(Continued from http://minorcelebrity.info/2011/04/i-hatch-a-plan/)
Ms. N (the Pupil Services fixer who was assigned to implement Martin’s new discipline program) seems like the right sort of person for the job: thick-skinned, stalwart, a veteran of many special ed classrooms. She tells me she’s trained in kid-safe restraint and offers to teach me a few safe holds before the meeting even ends. And sure enough, the next day of school passes with no phone calls. When I pick him up his teacher tells me he had two of the new timeouts and that he didn’t like them one bit. The following day is the same.
The third day I get a call from the bowling alley. Martin and his classmates make an outing into the community at least once a week. Bowling is a popular and frequent choice. Martin likes to bowl. Unfortunately, he is also attracted to the pathetic indoor put-put golf course separated from the bowling alley by a long dark hallway with astro-turf carpeting. Martin’s teacher asks if I can come soon. I can.
When I arrive at the bowling alley Martin is laying on the astro-turf. His face is placid. He is raising his voice, speaking sternly. He sounds like me when I am angry with him. “Students can do what students want to do!”
Ms. N is equally stern: “No, Martin. We are not going to go to the golf course.” She is bent at the waist, one hand pinning a foot that is trying to kick her, the other on his shoulder preventing him from getting up. Both hands are shaking a little.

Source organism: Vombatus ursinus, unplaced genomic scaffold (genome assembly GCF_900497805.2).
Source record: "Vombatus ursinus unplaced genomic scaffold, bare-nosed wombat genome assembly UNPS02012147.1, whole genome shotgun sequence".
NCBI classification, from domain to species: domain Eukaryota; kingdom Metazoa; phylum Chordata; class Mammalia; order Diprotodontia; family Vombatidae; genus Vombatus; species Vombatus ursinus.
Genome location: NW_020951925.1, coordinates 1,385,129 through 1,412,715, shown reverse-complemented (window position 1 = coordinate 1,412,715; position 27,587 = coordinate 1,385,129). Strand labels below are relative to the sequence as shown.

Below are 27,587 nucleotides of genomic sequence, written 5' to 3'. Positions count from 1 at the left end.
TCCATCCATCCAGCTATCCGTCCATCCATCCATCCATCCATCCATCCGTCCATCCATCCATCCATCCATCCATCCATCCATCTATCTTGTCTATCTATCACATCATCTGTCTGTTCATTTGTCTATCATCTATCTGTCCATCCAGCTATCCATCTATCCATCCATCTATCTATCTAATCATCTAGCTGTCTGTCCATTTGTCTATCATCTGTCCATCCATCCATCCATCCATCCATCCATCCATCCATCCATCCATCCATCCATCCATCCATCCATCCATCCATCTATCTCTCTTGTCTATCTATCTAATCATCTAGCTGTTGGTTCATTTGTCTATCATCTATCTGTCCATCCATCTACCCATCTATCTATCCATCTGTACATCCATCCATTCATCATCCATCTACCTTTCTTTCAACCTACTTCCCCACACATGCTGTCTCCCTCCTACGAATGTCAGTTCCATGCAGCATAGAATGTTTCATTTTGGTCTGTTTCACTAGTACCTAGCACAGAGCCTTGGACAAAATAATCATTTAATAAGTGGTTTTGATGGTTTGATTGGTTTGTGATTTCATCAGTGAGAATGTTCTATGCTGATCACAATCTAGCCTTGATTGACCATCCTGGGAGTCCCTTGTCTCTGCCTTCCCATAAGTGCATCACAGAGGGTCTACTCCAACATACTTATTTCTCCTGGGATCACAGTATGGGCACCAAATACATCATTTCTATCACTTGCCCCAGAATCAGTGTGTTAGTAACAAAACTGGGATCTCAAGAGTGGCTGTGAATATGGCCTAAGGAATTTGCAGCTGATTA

An hour later, his timeout is over (time added for refusing to get on the bus, for kicking Mr. N, for hitting me, for refusing to sit on the bus, for getting out of his seat on the bus, for opening the window on the bus, for climbing on the back of the seats on the bus, for refusing to get off the seats on the bus).
The next day is Friday and Martin is fine. On Monday, he is great, he is on “Green,” he comes home happy.
On Tuesday, I go into the school at 10:30am. Martin is laying on the floor in the timeout room. Ms. N is blocking the door. When he sees me, Martin asks if we are going home. When I tell him I am there for the timeout, he points to the door. “I do not need to be in timeout.” Forty minutes later I leave the school and go through the Wendy’s drive-thru and eat my food slowly sitting in my car in my garage. I return to the desk in my basement. I begin to write an estimate for a new job. I remember to check for messages on the answering machine. There is a message from the school.
The second timeout is a little worse than the first. We need to wrestle him out of a little pink tent. Ms. N gets a kick. Martin spends ten minutes trying to climb into my arms, begging me to hold him. “I will hold you after your timeout is over.” More begging, but a steadfast refusal to sit in the timeout chair. Forty minutes later I hold him for thirty seconds in a bear hug before he starts to climb up onto my shoulders.
I get to spend another hour working at home before I get the final call of the day. It’s his teacher. She’s just calling with some information. Martin took his pants down in gym class and urinated on the floor.
This is just how some stories end.
(This post is part 6 of a 6 post series)